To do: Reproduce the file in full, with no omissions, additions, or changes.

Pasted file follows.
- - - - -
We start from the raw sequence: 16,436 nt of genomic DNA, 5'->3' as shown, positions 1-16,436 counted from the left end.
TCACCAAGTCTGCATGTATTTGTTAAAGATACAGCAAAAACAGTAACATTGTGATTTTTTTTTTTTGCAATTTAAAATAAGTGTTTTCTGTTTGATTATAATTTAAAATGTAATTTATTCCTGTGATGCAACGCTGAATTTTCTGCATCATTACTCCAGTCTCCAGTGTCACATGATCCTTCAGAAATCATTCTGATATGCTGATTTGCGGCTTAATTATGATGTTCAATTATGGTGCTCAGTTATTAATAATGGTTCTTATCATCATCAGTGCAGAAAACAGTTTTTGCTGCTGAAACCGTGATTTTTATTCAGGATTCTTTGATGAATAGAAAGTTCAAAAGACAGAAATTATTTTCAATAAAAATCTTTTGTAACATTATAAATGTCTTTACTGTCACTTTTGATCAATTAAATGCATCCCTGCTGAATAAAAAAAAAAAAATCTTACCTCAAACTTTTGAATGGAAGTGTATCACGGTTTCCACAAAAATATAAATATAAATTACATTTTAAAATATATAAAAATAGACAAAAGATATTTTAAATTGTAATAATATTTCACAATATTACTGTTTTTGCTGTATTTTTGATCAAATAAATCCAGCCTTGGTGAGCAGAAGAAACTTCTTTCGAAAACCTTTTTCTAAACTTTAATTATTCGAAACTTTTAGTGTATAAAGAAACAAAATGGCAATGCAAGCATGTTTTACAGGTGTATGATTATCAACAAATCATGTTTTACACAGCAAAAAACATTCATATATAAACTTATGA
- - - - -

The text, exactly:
We start from the raw sequence: 16,436 nt of genomic DNA, 5'->3' as shown, positions 1-16,436 counted from the left end.
TCACCAAGTCTGCATGTATTTGTTAAAGATACAGCAAAAACAGTAACATTGTGATTTTTTTTTTTTGCAATTTAAAATAAGTGTTTTCTGTTTGATTATAATTTAAAATGTAATTTATTCCTGTGATGCAACGCTGAATTTTCTGCATCATTACTCCAGTCTCCAGTGTCACATGATCCTTCAGAAATCATTCTGATATGCTGATTTGCGGCTTAATTATGATGTTCAATTATGGTGCTCAGTTATTAATAATGGTTCTTATCATCATCAGTGCAGAAAACAGTTTTTGCTGCTGAAACCGTGATTTTTATTCAGGATTCTTTGATGAATAGAAAGTTCAAAAGACAGAAATTATTTTCAATAAAAATCTTTTGTAACATTATAAATGTCTTTACTGTCACTTTTGATCAATTAAATGCATCCCTGCTGAATAAAAAAAAAAAAATCTTACCTCAAACTTTTGAATGGAAGTGTATCACGGTTTCCACAAAAATATAAATATAAATTACATTTTAAAATATATAAAAATAGACAAAAGATATTTTAAATTGTAATAATATTTCACAATATTACTGTTTTTGCTGTATTTTTGATCAAATAAATCCAGCCTTGGTGAGCAGAAGAAACTTCTTTCGAAAACCTTTTTCTAAACTTTAATTATTCGAAACTTTTAGTGTATAAAGAAACAAAATGGCAATGCAAGCATGTTTTACAGGTGTATGATTATCAACAAATCATGTTTTACACAGCAAAAAACATTCATATATAAACTTATGA